S. African farmers accuse EU of exaggerating citrus "black spot"

S. African farmers accuse EU of exaggerating citrus "black spot"

CAPE TOWN, Nov. 29 (Xinhua) -- South African farmers on Friday reacted strongly to a ban by the European Union (EU) on imports of South African citrus, accusing the bloc of exaggerating citrus fungus which "is not an issue at all."

"It's totally cosmetic," the South African Citrus Growers Association's Pieter Nortje said in reference to the fungus, also known as "black spot."

The European Commission on Thursday announced a ban on imports of South African citrus due to so-called concerns over "black spot, " a disease that could infect local crops.

The commission said experts from the EU's 28 member states agreed on the emergency ban after "black spot" was found in 36 citrus cargos from South Africa this year.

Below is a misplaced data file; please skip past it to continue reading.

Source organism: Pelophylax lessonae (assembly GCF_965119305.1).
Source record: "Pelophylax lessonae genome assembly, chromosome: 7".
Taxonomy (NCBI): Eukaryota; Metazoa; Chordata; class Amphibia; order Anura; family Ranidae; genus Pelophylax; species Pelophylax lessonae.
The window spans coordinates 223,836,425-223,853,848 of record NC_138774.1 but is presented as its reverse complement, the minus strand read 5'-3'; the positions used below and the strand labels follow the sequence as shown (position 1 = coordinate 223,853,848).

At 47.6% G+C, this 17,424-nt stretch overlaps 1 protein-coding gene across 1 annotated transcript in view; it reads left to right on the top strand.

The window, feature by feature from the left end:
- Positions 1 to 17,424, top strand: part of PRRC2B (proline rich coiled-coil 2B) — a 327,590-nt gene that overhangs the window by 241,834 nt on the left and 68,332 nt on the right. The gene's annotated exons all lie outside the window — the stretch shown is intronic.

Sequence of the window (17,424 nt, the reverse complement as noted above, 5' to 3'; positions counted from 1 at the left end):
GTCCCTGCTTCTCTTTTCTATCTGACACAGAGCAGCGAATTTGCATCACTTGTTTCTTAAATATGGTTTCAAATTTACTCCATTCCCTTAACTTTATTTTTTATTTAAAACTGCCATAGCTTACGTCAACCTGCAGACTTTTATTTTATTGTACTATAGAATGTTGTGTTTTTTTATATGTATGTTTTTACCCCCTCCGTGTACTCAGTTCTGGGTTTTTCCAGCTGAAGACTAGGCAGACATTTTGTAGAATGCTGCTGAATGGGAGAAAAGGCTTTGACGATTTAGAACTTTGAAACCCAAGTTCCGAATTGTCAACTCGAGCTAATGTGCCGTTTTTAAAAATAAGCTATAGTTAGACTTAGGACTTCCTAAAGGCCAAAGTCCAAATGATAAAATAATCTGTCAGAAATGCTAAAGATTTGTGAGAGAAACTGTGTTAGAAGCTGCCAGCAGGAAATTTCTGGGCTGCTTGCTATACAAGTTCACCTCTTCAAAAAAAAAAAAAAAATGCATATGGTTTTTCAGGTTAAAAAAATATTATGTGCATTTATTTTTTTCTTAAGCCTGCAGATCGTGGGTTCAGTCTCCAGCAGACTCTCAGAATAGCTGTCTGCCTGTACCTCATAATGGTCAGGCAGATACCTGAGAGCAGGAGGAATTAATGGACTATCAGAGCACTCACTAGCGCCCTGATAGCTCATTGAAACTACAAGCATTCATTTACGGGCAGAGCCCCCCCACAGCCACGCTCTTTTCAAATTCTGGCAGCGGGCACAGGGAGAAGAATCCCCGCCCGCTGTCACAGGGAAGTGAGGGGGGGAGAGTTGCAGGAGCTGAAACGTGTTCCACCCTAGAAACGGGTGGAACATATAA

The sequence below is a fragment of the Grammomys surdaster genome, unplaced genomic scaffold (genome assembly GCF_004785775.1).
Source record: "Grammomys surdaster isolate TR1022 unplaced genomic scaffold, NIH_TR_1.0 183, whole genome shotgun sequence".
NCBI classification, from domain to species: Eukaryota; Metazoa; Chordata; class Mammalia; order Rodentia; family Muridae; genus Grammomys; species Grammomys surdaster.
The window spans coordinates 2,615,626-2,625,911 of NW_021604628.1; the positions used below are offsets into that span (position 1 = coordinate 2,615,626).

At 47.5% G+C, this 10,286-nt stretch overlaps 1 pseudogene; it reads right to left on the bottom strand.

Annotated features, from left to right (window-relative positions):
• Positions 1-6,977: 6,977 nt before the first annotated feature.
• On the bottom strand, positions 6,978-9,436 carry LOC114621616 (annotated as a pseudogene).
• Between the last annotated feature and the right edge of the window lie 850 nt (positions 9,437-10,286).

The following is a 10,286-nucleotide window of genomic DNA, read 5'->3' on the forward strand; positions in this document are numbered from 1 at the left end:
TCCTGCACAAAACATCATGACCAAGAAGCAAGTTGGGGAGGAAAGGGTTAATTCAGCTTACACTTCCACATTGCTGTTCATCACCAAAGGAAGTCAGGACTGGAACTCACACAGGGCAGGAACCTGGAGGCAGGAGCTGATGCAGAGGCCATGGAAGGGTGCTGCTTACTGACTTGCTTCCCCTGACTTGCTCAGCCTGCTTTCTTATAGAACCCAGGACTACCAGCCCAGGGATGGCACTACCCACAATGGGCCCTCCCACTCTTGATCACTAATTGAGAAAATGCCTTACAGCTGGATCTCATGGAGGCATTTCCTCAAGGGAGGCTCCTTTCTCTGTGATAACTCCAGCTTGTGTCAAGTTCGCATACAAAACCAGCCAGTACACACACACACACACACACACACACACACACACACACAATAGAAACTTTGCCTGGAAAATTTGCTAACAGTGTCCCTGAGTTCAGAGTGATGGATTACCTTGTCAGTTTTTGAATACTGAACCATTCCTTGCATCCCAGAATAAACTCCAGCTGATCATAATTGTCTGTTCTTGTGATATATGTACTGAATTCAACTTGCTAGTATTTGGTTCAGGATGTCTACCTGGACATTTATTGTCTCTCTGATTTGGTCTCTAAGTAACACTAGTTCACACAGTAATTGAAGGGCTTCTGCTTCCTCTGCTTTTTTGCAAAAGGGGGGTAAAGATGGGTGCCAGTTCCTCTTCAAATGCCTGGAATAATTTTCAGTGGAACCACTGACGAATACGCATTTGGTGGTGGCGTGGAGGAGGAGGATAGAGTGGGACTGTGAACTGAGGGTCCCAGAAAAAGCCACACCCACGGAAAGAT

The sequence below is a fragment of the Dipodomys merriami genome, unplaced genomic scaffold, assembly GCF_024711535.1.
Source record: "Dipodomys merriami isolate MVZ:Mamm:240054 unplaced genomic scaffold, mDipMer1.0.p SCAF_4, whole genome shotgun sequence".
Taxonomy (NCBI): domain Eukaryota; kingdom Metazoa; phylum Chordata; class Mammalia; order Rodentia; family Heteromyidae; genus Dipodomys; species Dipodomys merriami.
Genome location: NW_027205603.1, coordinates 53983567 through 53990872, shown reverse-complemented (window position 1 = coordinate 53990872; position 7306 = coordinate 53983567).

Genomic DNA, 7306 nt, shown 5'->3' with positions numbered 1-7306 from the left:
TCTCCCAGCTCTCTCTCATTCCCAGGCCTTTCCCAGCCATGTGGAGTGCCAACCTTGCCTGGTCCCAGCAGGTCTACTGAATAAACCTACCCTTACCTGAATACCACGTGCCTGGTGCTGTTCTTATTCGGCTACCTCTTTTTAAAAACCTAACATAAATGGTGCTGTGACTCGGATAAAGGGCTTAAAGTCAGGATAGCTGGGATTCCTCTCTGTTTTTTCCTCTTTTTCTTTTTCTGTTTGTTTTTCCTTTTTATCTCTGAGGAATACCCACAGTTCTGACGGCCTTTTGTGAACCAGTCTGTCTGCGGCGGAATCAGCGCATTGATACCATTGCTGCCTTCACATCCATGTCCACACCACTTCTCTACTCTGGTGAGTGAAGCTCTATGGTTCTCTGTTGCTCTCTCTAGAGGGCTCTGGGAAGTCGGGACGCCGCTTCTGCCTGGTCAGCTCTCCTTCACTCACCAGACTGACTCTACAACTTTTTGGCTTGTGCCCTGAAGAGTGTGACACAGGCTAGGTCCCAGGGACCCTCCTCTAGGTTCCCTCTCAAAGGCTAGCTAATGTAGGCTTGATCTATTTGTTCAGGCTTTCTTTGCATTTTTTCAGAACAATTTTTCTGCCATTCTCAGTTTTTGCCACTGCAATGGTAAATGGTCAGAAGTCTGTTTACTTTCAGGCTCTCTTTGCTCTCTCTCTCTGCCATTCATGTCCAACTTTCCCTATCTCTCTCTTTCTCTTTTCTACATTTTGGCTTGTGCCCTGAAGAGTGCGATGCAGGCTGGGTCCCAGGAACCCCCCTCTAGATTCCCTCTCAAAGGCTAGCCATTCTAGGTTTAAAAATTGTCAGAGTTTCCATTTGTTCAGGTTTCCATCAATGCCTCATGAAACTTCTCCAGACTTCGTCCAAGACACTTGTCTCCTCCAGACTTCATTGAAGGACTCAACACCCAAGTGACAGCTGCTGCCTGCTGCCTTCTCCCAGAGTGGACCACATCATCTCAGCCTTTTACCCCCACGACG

South African farmers are taking the necessary precautions following the announcement, Nortje said on SA FM's Morning Live.

"It (the fungus) manifests as a small physical 'black spot' on the fruit. In serious cases, it would mean that fruit would not be exported at all. If an orchard or tree is severely infected the yield will go down, but it is being contained in South Africa with the measures that we take that it is not an issue at all," Nortje said.

Exports of citrus from South Africa to EU countries stood at about 600,000 tonnes for 2013, about a third of the bloc's total citrus imports. About 40 percent of South Africa's citrus exports go to the EU, making the bloc one of the country's most important markets.

Government figures showed that South Africa's citrus sector contributes around 6 billion rands (about 600 million U.S. dollars) to South Africa's gross domestic product (GDP). South Africa is the world's biggest exporter of whole oranges and the largest shipper of grapefruit.